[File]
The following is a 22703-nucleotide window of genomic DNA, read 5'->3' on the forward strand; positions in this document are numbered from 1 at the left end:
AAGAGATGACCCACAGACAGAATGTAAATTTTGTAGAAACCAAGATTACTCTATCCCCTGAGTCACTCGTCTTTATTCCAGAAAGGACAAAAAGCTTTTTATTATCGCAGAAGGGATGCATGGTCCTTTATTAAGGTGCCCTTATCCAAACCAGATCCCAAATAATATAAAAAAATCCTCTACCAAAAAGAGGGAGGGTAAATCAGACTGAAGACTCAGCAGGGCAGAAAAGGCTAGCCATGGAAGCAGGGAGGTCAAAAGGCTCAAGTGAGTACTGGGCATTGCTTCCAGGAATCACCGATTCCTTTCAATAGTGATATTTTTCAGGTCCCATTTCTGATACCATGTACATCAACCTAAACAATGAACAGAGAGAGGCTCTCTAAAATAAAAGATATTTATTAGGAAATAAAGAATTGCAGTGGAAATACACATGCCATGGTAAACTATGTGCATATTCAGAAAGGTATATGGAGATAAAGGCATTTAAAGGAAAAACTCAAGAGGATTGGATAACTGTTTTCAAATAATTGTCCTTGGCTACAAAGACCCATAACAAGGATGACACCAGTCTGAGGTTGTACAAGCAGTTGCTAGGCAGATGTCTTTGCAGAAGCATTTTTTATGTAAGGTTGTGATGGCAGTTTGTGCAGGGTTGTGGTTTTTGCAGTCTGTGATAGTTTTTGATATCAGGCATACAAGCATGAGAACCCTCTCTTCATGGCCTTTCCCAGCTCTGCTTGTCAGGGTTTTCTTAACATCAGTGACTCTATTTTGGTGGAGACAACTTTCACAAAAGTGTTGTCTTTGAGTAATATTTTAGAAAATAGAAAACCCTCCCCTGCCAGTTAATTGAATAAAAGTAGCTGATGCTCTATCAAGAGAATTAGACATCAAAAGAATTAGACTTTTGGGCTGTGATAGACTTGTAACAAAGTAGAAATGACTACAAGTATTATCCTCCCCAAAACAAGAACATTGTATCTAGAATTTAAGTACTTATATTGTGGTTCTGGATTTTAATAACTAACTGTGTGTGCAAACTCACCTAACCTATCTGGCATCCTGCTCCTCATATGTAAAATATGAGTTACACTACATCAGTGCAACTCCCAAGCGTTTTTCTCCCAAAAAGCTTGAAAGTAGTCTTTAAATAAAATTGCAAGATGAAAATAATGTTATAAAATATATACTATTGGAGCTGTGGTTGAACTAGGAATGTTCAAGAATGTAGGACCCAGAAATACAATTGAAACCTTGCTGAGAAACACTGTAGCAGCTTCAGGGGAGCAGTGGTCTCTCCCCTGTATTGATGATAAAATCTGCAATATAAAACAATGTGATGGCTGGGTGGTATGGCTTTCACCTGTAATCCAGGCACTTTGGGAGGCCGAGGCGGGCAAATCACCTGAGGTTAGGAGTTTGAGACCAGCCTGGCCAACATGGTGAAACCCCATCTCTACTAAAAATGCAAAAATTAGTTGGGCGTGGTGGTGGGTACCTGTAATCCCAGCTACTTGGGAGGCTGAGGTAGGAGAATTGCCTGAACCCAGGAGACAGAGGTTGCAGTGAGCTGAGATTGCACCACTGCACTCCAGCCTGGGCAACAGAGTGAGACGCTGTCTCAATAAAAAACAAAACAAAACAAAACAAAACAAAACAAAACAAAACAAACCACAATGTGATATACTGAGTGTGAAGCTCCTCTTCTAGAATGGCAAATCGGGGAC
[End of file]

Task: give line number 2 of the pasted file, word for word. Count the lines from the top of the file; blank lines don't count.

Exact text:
AAGAGATGACCCACAGACAGAATGTAAATTTTGTAGAAACCAAGATTACTCTATCCCCTGAGTCACTCGTCTTTATTCCAGAAAGGACAAAAAGCTTTTTATTATCGCAGAAGGGATGCATGGTCCTTTATTAAGGTGCCCTTATCCAAACCAGATCCCAAATAATATAAAAAAATCCTCTACCAAAAAGAGGGAGGGTAAATCAGACTGAAGACTCAGCAGGGCAGAAAAGGCTAGCCATGGAAGCAGGGAGGTCAAAAGGCTCAAGTGAGTACTGGGCATTGCTTCCAGGAATCACCGATTCCTTTCAATAGTGATATTTTTCAGGTCCCATTTCTGATACCATGTACATCAACCTAAACAATGAACAGAGAGAGGCTCTCTAAAATAAAAGATATTTATTAGGAAATAAAGAATTGCAGTGGAAATACACATGCCATGGTAAACTATGTGCATATTCAGAAAGGTATATGGAGATAAAGGCATTTAAAGGAAAAACTCAAGAGGATTGGATAACTGTTTTCAAATAATTGTCCTTGGCTACAAAGACCCATAACAAGGATGACACCAGTCTGAGGTTGTACAAGCAGTTGCTAGGCAGATGTCTTTGCAGAAGCATTTTTTATGTAAGGTTGTGATGGCAGTTTGTGCAGGGTTGTGGTTTTTGCAGTCTGTGATAGTTTTTGATATCAGGCATACAAGCATGAGAACCCTCTCTTCATGGCCTTTCCCAGCTCTGCTTGTCAGGGTTTTCTTAACATCAGTGACTCTATTTTGGTGGAGACAACTTTCACAAAAGTGTTGTCTTTGAGTAATATTTTAGAAAATAGAAAACCCTCCCCTGCCAGTTAATTGAATAAAAGTAGCTGATGCTCTATCAAGAGAATTAGACATCAAAAGAATTAGACTTTTGGGCTGTGATAGACTTGTAACAAAGTAGAAATGACTACAAGTATTATCCTCCCCAAAACAAGAACATTGTATCTAGAATTTAAGTACTTATATTGTGGTTCTGGATTTTAATAACTAACTGTGTGTGCAAACTCACCTAACCTATCTGGCATCCTGCTCCTCATATGTAAAATATGAGTTACACTACATCAGTGCAACTCCCAAGCGTTTTTCTCCCAAAAAGCTTGAAAGTAGTCTTTAAATAAAATTGCAAGATGAAAATAATGTTATAAAATATATACTATTGGAGCTGTGGTTGAACTAGGAATGTTCAAGAATGTAGGACCCAGAAATACAATTGAAACCTTGCTGAGAAACACTGTAGCAGCTTCAGGGGAGCAGTGGTCTCTCCCCTGTATTGATGATAAAATCTGCAATATAAAACAATGTGATGGCTGGGTGGTATGGCTTTCACCTGTAATCCAGGCACTTTGGGAGGCCGAGGCGGGCAAATCACCTGAGGTTAGGAGTTTGAGACCAGCCTGGCCAACATGGTGAAACCCCATCTCTACTAAAAATGCAAAAATTAGTTGGGCGTGGTGGTGGGTACCTGTAATCCCAGCTACTTGGGAGGCTGAGGTAGGAGAATTGCCTGAACCCAGGAGACAGAGGTTGCAGTGAGCTGAGATTGCACCACTGCACTCCAGCCTGGGCAACAGAGTGAGACGCTGTCTCAATAAAAAACAAAACAAAACAAAACAAAACAAAACAAAACAAAACAAACCACAATGTGATATACTGAGTGTGAAGCTCCTCTTCTAGAATGGCAAATCGGGGAC